of lightness occurs.
Two effects are in evidence here. One is that as the white light is a
fixed color on the axis, its addition pulls all other colors toward the
middle, reducing their differences. This effect would show up in
virually any color space, and would always act to shrink the volume of
the solid. The other effect is not a purely physical one: it is that the
arrows at lower luminance levels are long, meaning that a vixed
increment of radiant power has a greater effect when added to a darker
color. This is the non-liearity of human vision that is expressed by
Munsell Value Scale, for instance.1 It is incoporated into
CIELAB in the form of a cube-root transformation.
of the color solid
The net effect of veiling reflections is to reducce the volume of the
color solid. The volume of a polyhedron determined by the limiting
colors was computed, based on the complete set of Pointer's data as
given at 10-degree increments in hue angle. (A slight ambiguity arises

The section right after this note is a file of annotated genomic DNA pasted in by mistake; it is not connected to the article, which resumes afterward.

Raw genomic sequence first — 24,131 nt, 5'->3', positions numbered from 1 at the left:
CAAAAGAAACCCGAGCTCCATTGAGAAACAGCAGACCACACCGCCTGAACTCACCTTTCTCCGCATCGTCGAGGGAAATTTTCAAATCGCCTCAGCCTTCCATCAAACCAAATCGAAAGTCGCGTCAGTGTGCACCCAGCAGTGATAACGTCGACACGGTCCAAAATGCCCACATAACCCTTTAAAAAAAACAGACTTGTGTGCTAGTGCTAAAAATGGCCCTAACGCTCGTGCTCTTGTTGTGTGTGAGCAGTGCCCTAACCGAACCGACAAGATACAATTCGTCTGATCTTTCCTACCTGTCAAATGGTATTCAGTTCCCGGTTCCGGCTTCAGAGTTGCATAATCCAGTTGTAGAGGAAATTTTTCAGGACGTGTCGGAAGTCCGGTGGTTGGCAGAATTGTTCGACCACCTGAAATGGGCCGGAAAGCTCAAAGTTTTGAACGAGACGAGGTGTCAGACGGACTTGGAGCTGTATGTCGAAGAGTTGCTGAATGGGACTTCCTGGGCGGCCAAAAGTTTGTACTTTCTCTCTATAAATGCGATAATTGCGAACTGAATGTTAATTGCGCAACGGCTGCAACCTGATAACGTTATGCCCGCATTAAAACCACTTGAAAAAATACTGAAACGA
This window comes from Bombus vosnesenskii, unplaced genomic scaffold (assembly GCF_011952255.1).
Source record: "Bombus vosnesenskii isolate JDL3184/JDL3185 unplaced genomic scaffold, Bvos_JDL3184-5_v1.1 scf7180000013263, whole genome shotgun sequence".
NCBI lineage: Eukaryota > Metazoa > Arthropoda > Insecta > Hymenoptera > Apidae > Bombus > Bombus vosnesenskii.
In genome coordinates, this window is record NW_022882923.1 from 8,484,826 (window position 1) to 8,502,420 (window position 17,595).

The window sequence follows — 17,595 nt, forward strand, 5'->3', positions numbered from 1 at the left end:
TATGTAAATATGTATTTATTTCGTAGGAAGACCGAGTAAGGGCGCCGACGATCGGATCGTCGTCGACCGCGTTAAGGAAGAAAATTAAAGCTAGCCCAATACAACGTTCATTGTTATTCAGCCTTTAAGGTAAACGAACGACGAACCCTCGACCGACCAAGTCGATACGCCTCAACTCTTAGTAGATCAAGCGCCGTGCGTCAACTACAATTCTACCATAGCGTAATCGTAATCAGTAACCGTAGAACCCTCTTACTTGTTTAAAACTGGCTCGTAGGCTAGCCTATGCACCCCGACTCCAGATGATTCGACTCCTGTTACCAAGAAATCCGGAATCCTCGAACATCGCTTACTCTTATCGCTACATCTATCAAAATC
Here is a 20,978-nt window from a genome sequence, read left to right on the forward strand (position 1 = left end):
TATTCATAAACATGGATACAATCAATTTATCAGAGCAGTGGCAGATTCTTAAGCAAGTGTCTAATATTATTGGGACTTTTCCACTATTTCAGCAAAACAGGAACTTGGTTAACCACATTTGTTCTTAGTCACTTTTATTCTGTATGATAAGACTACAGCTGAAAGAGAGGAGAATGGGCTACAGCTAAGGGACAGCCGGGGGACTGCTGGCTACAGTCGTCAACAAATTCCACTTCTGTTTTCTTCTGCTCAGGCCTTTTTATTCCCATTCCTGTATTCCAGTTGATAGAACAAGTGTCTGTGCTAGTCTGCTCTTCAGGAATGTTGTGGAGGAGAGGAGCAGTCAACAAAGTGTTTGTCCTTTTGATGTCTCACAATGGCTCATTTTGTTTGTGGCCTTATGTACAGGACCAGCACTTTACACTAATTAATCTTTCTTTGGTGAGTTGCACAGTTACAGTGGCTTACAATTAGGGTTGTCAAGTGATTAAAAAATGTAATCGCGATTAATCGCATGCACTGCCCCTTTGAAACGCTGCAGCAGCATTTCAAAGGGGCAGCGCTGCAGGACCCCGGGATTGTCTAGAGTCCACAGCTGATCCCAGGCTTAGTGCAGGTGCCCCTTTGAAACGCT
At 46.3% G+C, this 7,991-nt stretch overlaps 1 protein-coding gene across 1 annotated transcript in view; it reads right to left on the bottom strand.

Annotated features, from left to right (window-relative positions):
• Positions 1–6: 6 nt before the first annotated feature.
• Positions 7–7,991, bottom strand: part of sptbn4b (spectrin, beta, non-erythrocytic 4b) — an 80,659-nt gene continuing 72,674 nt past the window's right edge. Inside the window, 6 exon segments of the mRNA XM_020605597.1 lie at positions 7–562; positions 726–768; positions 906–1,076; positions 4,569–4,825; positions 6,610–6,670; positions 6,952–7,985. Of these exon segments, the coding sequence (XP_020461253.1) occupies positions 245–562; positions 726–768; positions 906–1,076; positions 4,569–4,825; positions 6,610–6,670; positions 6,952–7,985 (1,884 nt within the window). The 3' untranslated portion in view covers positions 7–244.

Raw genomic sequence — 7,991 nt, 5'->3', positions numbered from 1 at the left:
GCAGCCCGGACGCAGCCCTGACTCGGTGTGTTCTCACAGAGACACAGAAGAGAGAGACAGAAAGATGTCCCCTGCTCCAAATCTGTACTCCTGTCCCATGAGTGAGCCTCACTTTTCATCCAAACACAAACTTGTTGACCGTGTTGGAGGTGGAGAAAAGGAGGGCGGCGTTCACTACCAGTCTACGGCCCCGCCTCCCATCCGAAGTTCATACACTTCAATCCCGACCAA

in going from the set of points to a set of surfaces, which was
resolved by favoring local convexity. This minor technical decision is
expected to have little effect on the relative loss of volume as
veiling reflection is increased.)
summarizes the results of the color-volume calculation. It shows that
spherical illumination, corresponding to 4 percent veiling reflection,
reduces the number of different colors that can be seen by 37 percent.
Sixteen percent veiling reflection, corresponding to the image of a
luminaire of 30° semi-subtense, will reduce the number of
colors by 72 percent.
2. Volume of color solid as a function of veiling reflectance
Reflection, as a Percent of White
Volume of Color Solid, as Percent
As pointed out in the earlier paper,1 giving a colored surface a
matte texture does not eliminate surface reflection but is similar to
making it shiny and then viewing it under spherical illumination. The